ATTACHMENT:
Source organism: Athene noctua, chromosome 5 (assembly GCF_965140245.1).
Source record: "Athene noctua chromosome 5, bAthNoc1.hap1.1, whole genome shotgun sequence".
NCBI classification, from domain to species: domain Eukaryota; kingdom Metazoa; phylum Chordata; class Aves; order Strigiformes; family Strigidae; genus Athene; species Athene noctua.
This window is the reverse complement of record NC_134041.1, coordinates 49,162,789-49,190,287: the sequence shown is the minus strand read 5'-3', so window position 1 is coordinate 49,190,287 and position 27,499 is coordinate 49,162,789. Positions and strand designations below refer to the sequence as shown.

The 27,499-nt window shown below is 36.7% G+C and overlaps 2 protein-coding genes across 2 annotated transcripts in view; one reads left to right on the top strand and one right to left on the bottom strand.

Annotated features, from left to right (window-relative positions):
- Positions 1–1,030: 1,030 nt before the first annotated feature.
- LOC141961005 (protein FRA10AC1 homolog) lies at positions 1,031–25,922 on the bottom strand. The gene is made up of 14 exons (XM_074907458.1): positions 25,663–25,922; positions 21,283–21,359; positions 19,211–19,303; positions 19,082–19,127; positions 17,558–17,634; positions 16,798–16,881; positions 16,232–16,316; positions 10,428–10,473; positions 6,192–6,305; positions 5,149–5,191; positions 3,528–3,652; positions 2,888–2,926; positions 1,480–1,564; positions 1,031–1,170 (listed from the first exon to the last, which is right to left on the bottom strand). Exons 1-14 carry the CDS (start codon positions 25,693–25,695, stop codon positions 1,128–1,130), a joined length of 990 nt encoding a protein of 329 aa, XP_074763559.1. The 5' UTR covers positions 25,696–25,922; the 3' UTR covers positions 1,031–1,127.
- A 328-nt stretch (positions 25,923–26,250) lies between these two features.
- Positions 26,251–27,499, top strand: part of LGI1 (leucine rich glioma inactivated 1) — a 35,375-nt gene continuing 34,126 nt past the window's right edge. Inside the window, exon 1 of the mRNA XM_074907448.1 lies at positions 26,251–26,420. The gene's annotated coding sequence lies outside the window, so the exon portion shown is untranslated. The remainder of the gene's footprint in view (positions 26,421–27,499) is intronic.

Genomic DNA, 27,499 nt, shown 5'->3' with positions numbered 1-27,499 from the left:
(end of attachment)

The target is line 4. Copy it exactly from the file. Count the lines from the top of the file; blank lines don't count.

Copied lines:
This window is the reverse complement of record NC_134041.1, coordinates 49,162,789-49,190,287: the sequence shown is the minus strand read 5'-3', so window position 1 is coordinate 49,190,287 and position 27,499 is coordinate 49,162,789. Positions and strand designations below refer to the sequence as shown.